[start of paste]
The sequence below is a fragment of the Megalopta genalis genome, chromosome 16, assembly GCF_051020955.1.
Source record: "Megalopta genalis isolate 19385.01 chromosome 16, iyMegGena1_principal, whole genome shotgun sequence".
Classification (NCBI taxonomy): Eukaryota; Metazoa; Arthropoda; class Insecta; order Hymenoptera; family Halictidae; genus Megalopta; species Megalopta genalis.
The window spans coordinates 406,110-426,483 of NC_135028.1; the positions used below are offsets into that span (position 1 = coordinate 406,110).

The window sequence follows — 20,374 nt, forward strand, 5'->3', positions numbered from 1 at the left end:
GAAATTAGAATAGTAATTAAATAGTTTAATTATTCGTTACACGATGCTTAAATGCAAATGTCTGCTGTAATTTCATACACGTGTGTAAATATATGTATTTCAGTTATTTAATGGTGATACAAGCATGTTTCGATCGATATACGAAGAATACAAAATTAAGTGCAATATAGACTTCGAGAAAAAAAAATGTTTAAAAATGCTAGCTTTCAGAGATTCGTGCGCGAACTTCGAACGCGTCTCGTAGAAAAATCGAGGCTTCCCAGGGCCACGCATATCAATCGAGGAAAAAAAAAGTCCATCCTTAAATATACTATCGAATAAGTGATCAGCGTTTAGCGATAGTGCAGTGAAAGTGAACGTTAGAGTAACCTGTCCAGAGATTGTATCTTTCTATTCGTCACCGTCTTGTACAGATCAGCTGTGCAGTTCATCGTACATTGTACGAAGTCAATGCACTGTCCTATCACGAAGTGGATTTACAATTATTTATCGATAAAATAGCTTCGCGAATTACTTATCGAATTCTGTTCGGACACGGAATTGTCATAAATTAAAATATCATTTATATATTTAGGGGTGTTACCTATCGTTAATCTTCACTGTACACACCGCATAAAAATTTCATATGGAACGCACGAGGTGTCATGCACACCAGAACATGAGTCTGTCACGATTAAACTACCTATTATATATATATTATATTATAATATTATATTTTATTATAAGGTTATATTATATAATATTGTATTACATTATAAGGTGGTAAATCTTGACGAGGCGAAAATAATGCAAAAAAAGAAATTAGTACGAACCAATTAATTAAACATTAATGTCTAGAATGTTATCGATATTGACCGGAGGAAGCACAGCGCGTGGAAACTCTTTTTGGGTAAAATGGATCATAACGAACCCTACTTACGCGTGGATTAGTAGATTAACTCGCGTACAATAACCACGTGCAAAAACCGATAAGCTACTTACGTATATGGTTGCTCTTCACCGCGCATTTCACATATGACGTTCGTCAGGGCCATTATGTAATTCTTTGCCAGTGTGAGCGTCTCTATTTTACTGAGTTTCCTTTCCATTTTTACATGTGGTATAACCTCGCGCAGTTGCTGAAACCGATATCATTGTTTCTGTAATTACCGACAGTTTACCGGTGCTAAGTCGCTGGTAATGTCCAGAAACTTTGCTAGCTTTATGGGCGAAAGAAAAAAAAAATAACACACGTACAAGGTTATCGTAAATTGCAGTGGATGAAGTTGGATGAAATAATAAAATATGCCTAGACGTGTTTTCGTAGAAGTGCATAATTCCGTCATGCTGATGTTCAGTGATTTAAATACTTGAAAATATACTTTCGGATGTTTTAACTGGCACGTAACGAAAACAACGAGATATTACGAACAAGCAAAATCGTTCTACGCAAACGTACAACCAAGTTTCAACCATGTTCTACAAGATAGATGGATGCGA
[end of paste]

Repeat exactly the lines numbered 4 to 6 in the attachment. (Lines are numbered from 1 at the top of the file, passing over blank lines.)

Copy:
The window spans coordinates 406,110-426,483 of NC_135028.1; the positions used below are offsets into that span (position 1 = coordinate 406,110).

The window sequence follows — 20,374 nt, forward strand, 5'->3', positions numbered from 1 at the left end:
GAAATTAGAATAGTAATTAAATAGTTTAATTATTCGTTACACGATGCTTAAATGCAAATGTCTGCTGTAATTTCATACACGTGTGTAAATATATGTATTTCAGTTATTTAATGGTGATACAAGCATGTTTCGATCGATATACGAAGAATACAAAATTAAGTGCAATATAGACTTCGAGAAAAAAAAATGTTTAAAAATGCTAGCTTTCAGAGATTCGTGCGCGAACTTCGAACGCGTCTCGTAGAAAAATCGAGGCTTCCCAGGGCCACGCATATCAATCGAGGAAAAAAAAAGTCCATCCTTAAATATACTATCGAATAAGTGATCAGCGTTTAGCGATAGTGCAGTGAAAGTGAACGTTAGAGTAACCTGTCCAGAGATTGTATCTTTCTATTCGTCACCGTCTTGTACAGATCAGCTGTGCAGTTCATCGTACATTGTACGAAGTCAATGCACTGTCCTATCACGAAGTGGATTTACAATTATTTATCGATAAAATAGCTTCGCGAATTACTTATCGAATTCTGTTCGGACACGGAATTGTCATAAATTAAAATATCATTTATATATTTAGGGGTGTTACCTATCGTTAATCTTCACTGTACACACCGCATAAAAATTTCATATGGAACGCACGAGGTGTCATGCACACCAGAACATGAGTCTGTCACGATTAAACTACCTATTATATATATATTATATTATAATATTATATTTTATTATAAGGTTATATTATATAATATTGTATTACATTATAAGGTGGTAAATCTTGACGAGGCGAAAATAATGCAAAAAAAGAAATTAGTACGAACCAATTAATTAAACATTAATGTCTAGAATGTTATCGATATTGACCGGAGGAAGCACAGCGCGTGGAAACTCTTTTTGGGTAAAATGGATCATAACGAACCCTACTTACGCGTGGATTAGTAGATTAACTCGCGTACAATAACCACGTGCAAAAACCGATAAGCTACTTACGTATATGGTTGCTCTTCACCGCGCATTTCACATATGACGTTCGTCAGGGCCATTATGTAATTCTTTGCCAGTGTGAGCGTCTCTATTTTACTGAGTTTCCTTTCCATTTTTACATGTGGTATAACCTCGCGCAGTTGCTGAAACCGATATCATTGTTTCTGTAATTACCGACAGTTTACCGGTGCTAAGTCGCTGGTAATGTCCAGAAACTTTGCTAGCTTTATGGGCGAAAGAAAAAAAAAATAACACACGTACAAGGTTATCGTAAATTGCAGTGGATGAAGTTGGATGAAATAATAAAATATGCCTAGACGTGTTTTCGTAGAAGTGCATAATTCCGTCATGCTGATGTTCAGTGATTTAAATACTTGAAAATATACTTTCGGATGTTTTAACTGGCACGTAACGAAAACAACGAGATATTACGAACAAGCAAAATCGTTCTACGCAAACGTACAACCAAGTTTCAACCATGTTCTACAAGATAGATGGATGCGA